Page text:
This Simple Strategy Provides Excess Gains without Market Risk

Amy Calistri's picture

Friday, June 4, 2010 - 6:08pm

by Amy Calistri

How many times has this happened to you lately? You carefully research and buy a stock. The company announces unexpectedly good financial results. But the stock's price plummets, caught up in one of the market's now-frequent downdrafts.

You curse high-frequency traders. Your sleep suffers as the market roils. You even begin to wonder if it's worth all the time and effort put into researching the investment.

But now is absolutely the wrong time to give up your fundamental investment strategy.

There is a way to put solid research skills to work -- and beat the market's volatility. But instead of executing one well-researched idea, consider executing the idea in pairs.

Pair trading is a tried and true method for beating the market. In fact, studies confirm it produces an average of +11% excess returns annually -- delivering twice the average gains of the S&P 500.

But the real beauty of this strategy is its ability to produce positive gains in down markets from poorly performing sectors.

How Pair Trading Produces Gains in Ugly Markets

Say you believed in December 2009 that the home improvement retailer Home Depot (NYSE: HD) was poised to do well, even though housing and broader economic indicators were still inconclusive. Say you also believed that Home Depot would do better than its main competitor Lowe's (NYSE: LOW) based on its historical performance and business plan.

If you bought Home Depot on December 15th, you would've had a small loss of -0.1% by February 12th. That's still better than the broader market, since the S&P 500 lost -2.9% during that same period. And you were much better off than if you had bought Lowe's, which lost -7.7%.

But if you executed a pair trade -- taking a long position in Home Depot and taking a short position in Lowe's -- you would have a +7.6% gain in just two month's time.

Use Pair Trades For Company-Specific News

On April 20th, the Deep Water Horizon oil rig exploded while tapping a well for BP (NYSE: BP). Initially the oil spill looked minor. But as the days passed, BP's problems became more pronounced. If you placed a pair trade -- long ExxonMobil (NYSE: XOM) and short BP -- on April 30th, you would have booked a nice +15.5% gain by now.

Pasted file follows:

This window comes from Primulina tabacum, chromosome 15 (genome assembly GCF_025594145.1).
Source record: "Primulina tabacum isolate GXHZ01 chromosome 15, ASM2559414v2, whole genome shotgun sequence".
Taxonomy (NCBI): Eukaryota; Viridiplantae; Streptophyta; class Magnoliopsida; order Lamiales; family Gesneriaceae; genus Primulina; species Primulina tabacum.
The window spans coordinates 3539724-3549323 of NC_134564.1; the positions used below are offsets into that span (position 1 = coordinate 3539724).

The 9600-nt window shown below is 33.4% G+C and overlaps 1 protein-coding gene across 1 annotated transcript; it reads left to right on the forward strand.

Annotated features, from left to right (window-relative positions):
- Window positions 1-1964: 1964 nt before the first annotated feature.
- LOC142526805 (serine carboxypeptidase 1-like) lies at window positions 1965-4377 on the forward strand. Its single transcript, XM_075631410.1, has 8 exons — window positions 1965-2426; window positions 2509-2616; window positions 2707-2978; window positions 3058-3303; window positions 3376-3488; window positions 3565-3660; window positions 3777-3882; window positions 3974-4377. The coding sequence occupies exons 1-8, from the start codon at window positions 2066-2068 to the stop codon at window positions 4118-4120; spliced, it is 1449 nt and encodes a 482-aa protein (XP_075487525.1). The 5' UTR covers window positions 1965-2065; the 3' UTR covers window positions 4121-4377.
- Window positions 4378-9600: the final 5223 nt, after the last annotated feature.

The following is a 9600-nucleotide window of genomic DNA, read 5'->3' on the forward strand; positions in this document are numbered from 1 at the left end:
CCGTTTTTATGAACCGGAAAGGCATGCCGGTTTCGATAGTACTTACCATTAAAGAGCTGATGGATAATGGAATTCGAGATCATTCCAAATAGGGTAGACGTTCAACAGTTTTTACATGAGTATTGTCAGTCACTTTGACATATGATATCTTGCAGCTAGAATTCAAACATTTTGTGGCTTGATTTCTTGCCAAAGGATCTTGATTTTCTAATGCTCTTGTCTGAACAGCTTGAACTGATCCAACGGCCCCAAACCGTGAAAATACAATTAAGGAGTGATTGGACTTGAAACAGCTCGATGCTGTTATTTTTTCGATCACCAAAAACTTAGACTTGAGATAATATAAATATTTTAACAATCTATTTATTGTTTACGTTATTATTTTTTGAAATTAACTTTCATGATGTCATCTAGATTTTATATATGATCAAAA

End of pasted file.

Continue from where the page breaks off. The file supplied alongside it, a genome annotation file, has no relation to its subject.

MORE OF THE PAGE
Birds of a Feather Flock Together -- Eventually

Another popular pair trading scenario involves finding a temporary divergence between similar-behaving stocks. For instance the performance of Coca-Cola (NYSE: KO) and Pepsi (NYSE: PEP) tend to track each other. But as you can see in the chart below, there are times when one starts to outperform the other.

Some pair trading investors view this as a temporary anomaly, and assume the two stocks will converge again in the long run. A pair trader will short the temporary outperformer and take a long position in the underdog until they fall back into lockstep.

Take Market Risk Out of Your Investment Equation

Action to Take -----> As long as you find two similar investments, pair trading allows investors to practically eliminate market and sector risk it's a simple strategy, easy to execute -- and perfect for today's market conditions.

One pair trade on my watch list is Toyota (NYSE: TM) and Volkswagen (OTC: VLKAY). A weaker euro will make Volkswagen's cars cheaper in world markets and I think the German auto manufacturer has an opportunity to pick up more market share in the foreseeable future. Toyota's technical woes are temporarily out of the headlines, but a stronger yen will make Toyota's cars more expensive in world markets -- just when it is trying to buy back customer loyalty. If I were to execute this trade, I would go long VLKAY and short TM.

Amy Calistri does not personally hold positions in any securities mentioned in this article.
StreetAuthority LLC does not hold positions in any securities mentioned in this article.